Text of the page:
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Genetic variation of the intestinal fatty acid-binding protein 2 gene in carotid atherosclerosis
Department of Internal Medicine, County Hospital of Kalmar, Sweden.
Department of Internal Medicine, County Hospital of Kalmar, Sweden.
Department of Clinical Physiology, County Hospital of Kalmar, Sweden.
Department of Clinical Chemistry, County Hospital of Kalmar, Sweden .
2005 (English)In: Vascular Medicine, ISSN 1358-863X, Vol. 10, no 2, 103-108 p.Article in journal (Refereed) Published
Abstract [en]

The alanine (A) to threonine (T) substitution at codon 54 of the intestinal fatty acid-binding protein 2 (FABP2) has been associated with dyslipidaemia and other characteristics of the metabolic syndrome, which in turn is a risk factor for cerebrovascular disease. The aim of this study was to investigate whether the A54T polymorphism in the FABP2 gene is associated with internal carotid artery (ICA) stenosis in stroke patients. Swedish subjects initially diagnosed with acute cerebrovascular disease (n = 196) that had been assessed with ultrasound of the carotid arteries were identified and grouped depending on whether a stenosis was found. The subjects were genotyped for the A54T polymorphism using a PCR-RFLP method. In a multivariate logistic-regression analysis, where known risk factors for atherosclerosis were fixed (diabetes, systolic blood pressure, age and smoking), having the FABP2 T allele was a significant risk factor for ICA stenosis (odds ratio 2.9; 95% confidence interval, 1.1-7.7; p = 0.04) together with diabetes (odds ratio 4.9; 95% confidence interval, 1.8-14; p < 0.01). Age, smoking and blood pressure did not reach statistical significance. In conclusion, our result supports the hypothesis that the FABP2 A54T polymorphism is associated with ICA stenosis.

Place, publisher, year, edition, pages
2005. Vol. 10, no 2, 103-108 p.
Keyword [en]
carotid atherosclerosis, FABP2, genetics, polymorphism
National Category
Medical and Health Sciences
Identifiers
URN: urn:nbn:se:liu:diva-14008DOI: 10.1191/1358863x05vm609oaOAI: oai:DiVA.org:liu-14008DiVA: diva2:22456
Available from: 2006-09-28 Created: 2006-09-28 Last updated: 2010-08-20
In thesis
1. On certain genetic and metabolic risk factors for carotid stenosis and stroke
Open this publication in new window or tab >>On certain genetic and metabolic risk factors for carotid stenosis and stroke
2006 (English)Doctoral thesis, comprehensive summary (Other academic)
Abstract [en]

The present study evaluated genetic and metabolic factors influencing the risk of acute cerebrovascular disease (CVD) and internal carotid artery stenosis (ICA stenosis) in a Swedish community. The threonine (T) containing protein of the FABP2 A54T gene polymorphism has a greater affinity for long chain fatty acids (FFAs) than the alanine (A) containing protein. This altered affinity for FFAs has been shown to affect the intestinal absorption of fatty acids and consequently the fatty acid composition of serum lipids, in particularly postprandially. Endothelium derived NO is a potent vasodilator and antiatherogenic agent. Asymmetric dimethyl arginine (ADMA) is an endogenous competitive inhibitor of endothelial nitric oxide synthase (eNOS). ADMA has been shown to be involved in the pathogenesis of atherosclerotic disease, and ADMA inhibits eNOS by displacement of L-arginine from the enzyme, which in turn is believed to affect the amount of NO available within the endothelium.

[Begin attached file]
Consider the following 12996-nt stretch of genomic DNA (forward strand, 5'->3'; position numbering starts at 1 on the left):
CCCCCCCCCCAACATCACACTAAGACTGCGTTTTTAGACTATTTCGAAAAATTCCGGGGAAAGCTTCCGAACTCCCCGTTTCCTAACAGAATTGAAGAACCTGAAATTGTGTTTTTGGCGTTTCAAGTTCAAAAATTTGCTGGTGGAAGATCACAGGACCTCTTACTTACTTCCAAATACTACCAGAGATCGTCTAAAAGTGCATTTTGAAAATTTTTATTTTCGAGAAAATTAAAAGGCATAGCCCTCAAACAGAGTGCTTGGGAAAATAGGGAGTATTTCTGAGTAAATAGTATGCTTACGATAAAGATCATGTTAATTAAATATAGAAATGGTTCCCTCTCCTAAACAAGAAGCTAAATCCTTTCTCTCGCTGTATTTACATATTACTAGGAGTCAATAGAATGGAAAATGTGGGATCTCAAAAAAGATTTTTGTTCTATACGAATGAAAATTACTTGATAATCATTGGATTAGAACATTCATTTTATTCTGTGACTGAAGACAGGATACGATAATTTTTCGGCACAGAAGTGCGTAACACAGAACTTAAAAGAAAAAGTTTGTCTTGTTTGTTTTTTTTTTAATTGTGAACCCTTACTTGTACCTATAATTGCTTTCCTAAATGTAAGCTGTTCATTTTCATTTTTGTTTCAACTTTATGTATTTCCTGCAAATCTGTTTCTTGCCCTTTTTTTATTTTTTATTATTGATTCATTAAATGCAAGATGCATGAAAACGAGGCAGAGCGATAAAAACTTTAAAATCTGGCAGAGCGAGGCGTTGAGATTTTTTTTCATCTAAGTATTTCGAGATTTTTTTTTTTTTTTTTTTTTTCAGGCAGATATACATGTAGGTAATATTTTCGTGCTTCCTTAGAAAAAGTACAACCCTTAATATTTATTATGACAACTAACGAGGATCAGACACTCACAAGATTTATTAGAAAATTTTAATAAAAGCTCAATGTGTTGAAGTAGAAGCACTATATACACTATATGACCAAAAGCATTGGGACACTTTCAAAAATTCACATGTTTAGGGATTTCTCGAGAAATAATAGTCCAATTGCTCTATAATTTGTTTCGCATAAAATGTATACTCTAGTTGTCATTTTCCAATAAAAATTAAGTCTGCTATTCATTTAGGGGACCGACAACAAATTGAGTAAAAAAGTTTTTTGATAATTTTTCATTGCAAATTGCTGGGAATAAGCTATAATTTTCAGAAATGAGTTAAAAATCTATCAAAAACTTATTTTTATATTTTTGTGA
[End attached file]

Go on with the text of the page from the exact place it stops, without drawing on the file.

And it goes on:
The FABP2 A54T gene polymorphism was analyzed in 407 patients with acute CVD and also in a subset of these patients whose carotids had been evaluated with ultrasound. Both the FABP2 polymorphism and a common polymorphism of the eNOS gene, Glu298Asp, were analyzed in a different population consisting of 54 matched pairs of patients with ICA stenosis and controls. ADMA levels were measured in both study populations.

We found that the T54 allele was more frequent in patients with transient ischaemic attacks (TIA), and that the TT genotype was more prevalent in young, non-smoking patients with CVD than in controls.

Increased concentrations of ADMA were observed in cardio-embolic infarction and TIA, but not significantly in non-cardio-embolic infarction nor in haemorrhagic stroke. In multivariate logistic regression models, CVD increased across quartiles of ADMA in all subgroups, but this association was only significant in the TIA group. A decreased arginine/ADMA ratio, a measure of NO availability was associated with CVD in the entire study population. Patients with severe carotid stenosis had significantly higher ADMA levels than the controls. Allele and genotype frequencies of the FABP2 and eNOS polymorphisms did not differ between patients with ICA stenosis and controls.

Our results indicate that ADMA is a strong marker for TIA and severe ICA stenosis, and that relative defiency of arginine, measured as L-arginine/ADMA, is present in acute CVD.

We also conclude that a common polymorphism of the FABP2 gene increases susceptibility to ischaemic stroke and TIA.

Place, publisher, year, edition, pages
Institutionen för medicin och vård, 2006
Series
Linköping University Medical Dissertations, ISSN 0345-0082 ; 942
Series
Keyword
Carotid artery diseases, Carrier proteins, genetics, Cerebrovascular accident, Cerebrovascular disorders, Genetic predisposition to disease, Polymorphism, genetic
National Category
Clinical Science
Identifiers
urn:nbn:se:liu:diva-7467 (URN)91-85497-77-0 (ISBN)
Public defence
2006-04-27, Berzeliussalen, Campus US, Linköpings Universitet, Linköping, 13:00 (English)
Opponent
Supervisors
Note
Figure 4 on page 17 is publshed with kind permisson from The Journal of Physiology (http://jp.physoc.org/).Available from: 2006-09-28 Created: 2006-09-28 Last updated: 2009-06-08

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